Dan Probst thinks he is an adventurer who runs, not a runner who happens to find adventure.
While many of Probst's friends in the Whatcom County running community were enjoying the sunshine and flat course in the recent Fairhaven Runners Waterfront 15K, he was on his way to more than four days of taking on the ups and downs of a demanding course in the Italian Alps.
To show just how challenging the 330K course is, 629 runners started the third annual Tor des Geants (Tour of the Giants) but only 392 finished by the time the race was cut off on Sept. 16, a week after the event started, according to the event's website.
"Put it this way," said Probst. "The total elevation of 80,000 feet through 25 mountain passes above Italy's Aosta Valley is like running up and down (the distance from sea level to the top of) Mount Baker eight times in six days. It's the most difficult mountain race in the world right now."
Probst said he's "all about the experience, not about the finish," but he's competitive enough to dream of a top 10 finish in the Tor des Geants.
"I feel I'm capable of the top 10. I'm coming back if I can afford it. I got 124th this year and improved my time several hours over 2010," said Probst, who finished 49th in the first event, when far fewer runners entered. In both races, he was the first American to finish.
"As far as I know, only three Americans finished this year, and two of us are from Bellingham," he said.
Probst, 33, is proud that his Bellingham buddy, Morris Arthur, also finished, several hours behind him.
"It's come full circle," said Probst, a 1997 Ferndale High graduate. "Morris inspired me to start trail running long distances, and now he says I inspired him to run in the Tor des Geants. We train together, and Morris and his family have helped support my running."
While at Ferndale High, Probst tried cross country one season but didn't like the pace of 5K courses, which were far too short to suit him. So, at age 16, he became a competitive mountain biker.
At age 18, he challenged himself to bike across the United States - from Bellingham to Virginia Beach, Va. - and even shook off being hit but not seriously injured by a car. He did it in 44 days.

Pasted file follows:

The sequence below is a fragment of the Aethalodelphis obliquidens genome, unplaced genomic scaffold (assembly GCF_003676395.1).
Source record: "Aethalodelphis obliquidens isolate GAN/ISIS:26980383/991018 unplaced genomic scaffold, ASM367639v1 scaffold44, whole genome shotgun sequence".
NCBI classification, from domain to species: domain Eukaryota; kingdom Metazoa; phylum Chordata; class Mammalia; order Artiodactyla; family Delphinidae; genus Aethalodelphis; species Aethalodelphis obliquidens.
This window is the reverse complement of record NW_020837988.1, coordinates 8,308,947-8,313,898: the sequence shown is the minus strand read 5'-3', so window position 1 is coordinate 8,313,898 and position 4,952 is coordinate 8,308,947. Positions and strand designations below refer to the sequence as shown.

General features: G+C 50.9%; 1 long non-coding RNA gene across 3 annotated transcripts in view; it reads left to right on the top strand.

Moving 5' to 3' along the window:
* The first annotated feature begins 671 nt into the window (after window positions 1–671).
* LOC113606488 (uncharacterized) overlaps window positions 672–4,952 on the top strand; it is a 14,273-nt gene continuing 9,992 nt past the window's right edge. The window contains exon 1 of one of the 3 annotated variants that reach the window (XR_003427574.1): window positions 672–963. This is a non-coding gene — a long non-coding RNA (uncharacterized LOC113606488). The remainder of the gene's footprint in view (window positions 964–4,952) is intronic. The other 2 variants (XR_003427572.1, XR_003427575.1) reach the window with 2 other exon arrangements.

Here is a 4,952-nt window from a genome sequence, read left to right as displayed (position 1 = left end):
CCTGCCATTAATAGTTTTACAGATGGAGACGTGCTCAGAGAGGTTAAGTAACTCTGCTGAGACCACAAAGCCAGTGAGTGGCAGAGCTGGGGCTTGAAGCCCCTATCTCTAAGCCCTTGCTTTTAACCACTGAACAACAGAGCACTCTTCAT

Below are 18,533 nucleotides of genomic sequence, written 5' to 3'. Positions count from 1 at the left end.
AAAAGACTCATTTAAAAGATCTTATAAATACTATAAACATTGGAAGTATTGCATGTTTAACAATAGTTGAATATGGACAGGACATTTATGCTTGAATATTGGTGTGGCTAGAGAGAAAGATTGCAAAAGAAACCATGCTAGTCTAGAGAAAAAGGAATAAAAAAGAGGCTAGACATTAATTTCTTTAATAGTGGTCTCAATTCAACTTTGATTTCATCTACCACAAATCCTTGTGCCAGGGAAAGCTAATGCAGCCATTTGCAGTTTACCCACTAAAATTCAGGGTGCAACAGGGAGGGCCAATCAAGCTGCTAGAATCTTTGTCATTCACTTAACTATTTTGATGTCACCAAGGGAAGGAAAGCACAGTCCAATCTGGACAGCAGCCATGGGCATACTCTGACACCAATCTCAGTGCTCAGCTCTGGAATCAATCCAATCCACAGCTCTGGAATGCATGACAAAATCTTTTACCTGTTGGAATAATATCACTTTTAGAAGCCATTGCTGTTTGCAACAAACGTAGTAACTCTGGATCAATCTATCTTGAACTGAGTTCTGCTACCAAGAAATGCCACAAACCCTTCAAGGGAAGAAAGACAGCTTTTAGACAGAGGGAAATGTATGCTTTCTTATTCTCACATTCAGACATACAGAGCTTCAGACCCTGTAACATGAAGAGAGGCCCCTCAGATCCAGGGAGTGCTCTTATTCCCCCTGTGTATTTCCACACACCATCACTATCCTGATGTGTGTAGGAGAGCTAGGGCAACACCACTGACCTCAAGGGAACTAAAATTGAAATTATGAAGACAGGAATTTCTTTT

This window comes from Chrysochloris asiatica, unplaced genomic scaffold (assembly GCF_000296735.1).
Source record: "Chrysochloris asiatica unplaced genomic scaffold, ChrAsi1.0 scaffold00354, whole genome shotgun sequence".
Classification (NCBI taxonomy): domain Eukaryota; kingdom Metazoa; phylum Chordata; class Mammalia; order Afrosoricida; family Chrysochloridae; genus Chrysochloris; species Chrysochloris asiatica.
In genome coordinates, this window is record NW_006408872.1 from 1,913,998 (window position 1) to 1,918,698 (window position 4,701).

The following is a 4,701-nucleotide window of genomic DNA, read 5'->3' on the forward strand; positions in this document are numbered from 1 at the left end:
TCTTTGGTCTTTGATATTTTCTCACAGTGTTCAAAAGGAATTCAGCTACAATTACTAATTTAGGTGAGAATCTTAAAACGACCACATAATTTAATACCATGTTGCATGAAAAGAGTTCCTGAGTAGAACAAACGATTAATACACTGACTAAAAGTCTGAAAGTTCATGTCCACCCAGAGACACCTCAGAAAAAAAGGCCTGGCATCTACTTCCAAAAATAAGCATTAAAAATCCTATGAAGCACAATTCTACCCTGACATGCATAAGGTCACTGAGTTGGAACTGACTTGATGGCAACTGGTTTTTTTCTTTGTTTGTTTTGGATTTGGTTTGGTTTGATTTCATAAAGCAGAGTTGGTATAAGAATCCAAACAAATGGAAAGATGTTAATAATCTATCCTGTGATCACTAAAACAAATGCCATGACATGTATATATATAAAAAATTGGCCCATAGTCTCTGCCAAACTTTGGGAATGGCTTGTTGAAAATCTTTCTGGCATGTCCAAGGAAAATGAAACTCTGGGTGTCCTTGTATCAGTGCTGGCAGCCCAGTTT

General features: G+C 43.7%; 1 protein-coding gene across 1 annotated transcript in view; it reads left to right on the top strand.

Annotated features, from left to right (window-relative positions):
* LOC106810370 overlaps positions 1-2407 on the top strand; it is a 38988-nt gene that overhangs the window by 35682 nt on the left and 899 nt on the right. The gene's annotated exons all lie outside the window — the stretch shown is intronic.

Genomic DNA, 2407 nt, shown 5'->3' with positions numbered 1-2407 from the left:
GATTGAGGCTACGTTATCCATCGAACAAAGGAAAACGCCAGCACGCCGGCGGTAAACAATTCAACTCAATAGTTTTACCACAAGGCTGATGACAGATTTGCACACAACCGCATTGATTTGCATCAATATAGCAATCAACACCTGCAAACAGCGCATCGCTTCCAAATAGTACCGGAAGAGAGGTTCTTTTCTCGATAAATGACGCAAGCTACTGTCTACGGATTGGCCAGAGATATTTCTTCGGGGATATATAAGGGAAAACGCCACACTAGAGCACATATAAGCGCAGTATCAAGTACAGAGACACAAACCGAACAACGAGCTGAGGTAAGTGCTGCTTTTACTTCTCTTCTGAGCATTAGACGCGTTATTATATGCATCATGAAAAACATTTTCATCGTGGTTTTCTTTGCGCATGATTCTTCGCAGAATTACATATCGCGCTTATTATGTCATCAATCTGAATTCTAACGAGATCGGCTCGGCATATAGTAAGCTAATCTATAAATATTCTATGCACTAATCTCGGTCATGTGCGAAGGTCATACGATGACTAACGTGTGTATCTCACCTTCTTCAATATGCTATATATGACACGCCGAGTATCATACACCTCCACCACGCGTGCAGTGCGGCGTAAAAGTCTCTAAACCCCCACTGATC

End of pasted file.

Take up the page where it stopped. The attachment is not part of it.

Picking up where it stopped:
"My real goal is to break the supported running record on the Pacific Crest Trail (from the Canadian border in Whatcom County to the Mexican border). "I would have to run 2,700 miles in less than 65 days."
By "supported," he means receiving logistical help - important for someone running the course for the first time.
"I'll run anywhere in the world. As long as there's an adventure, I'll be there," said Probst, who this year received sponsorship from Tecnica Shoes.
Probst said he couldn't afford to keep mountain biking, but he didn't want to get out of shape, so he joined the Fairhaven Runners in 2004.
"I was hooked on trail running the first time I ran Galbraith Mountain," said Probst, who has run the Chuckanut 50K three times and now serves as a volunteer at an aid station.
"We're proud that it's the second-largest 50K in the nation," he said.
Probst said his best finish in any race was second place in the 2007 Rock and Ice Ultra at Yellowknife in Canada's Northwest Territories.
Races like that honed his mental and physical endurance for the challenge of the Tor des Geants, which Probst said "makes the Hard Rock 100K in Colorado look like a speed bump."
The winner, Spain's Oscar Perez, ran the mountainous 330K course in a race-record 75 hours, 56 minutes, 31 seconds, and the French won the team trophy. The first woman, Italy's Francesca Canepa, finished a remarkable seventh overall in 85 hours, 33 minutes.
"It's just the most incredible experience," he said, talking of the scenery and the people in the Alps. "The Aosta Valley community is totally supportive. There are 1,200 volunteers. You could not replicate this race anywhere else in the world. The mountain running culture is unparalleled."
The Tor des Geants is now so popular "the entries closed this year in less than half an hour after they opened," Probst said.
Temperatures at night fell well below freezing, but he kept on running.
"I love the cold. You learn to sleep when your body tells you to," Probst said. "I think I slept a total of about 10 hours. Your time in the race includes all your stops. At night, you run with very powerful headlamps."
Probst was among the hundreds of runners delayed by a snow and ice storm on the final leg.
"Seventy-three runners, 69 men and four women, finished the full 330K before the storm delayed the rest of us about five hours. Eventually, they cut the race about 30K short, so I wound up running about 188 miles."
He started at 10 a.m. on Sunday, Sept. 9, and arrived at the finish at 6 a.m. on Friday, Sept. 14.
Probst's experience have spurred he and his brother Tim - "he's the entrepreneur" - to start an internet business, Sustainable Racing Supplies.
"What I would also like to do is bring back the Mount Baker Marathon, which they ran a century ago," he said of the long-ago predecessor to the Ski to Sea race.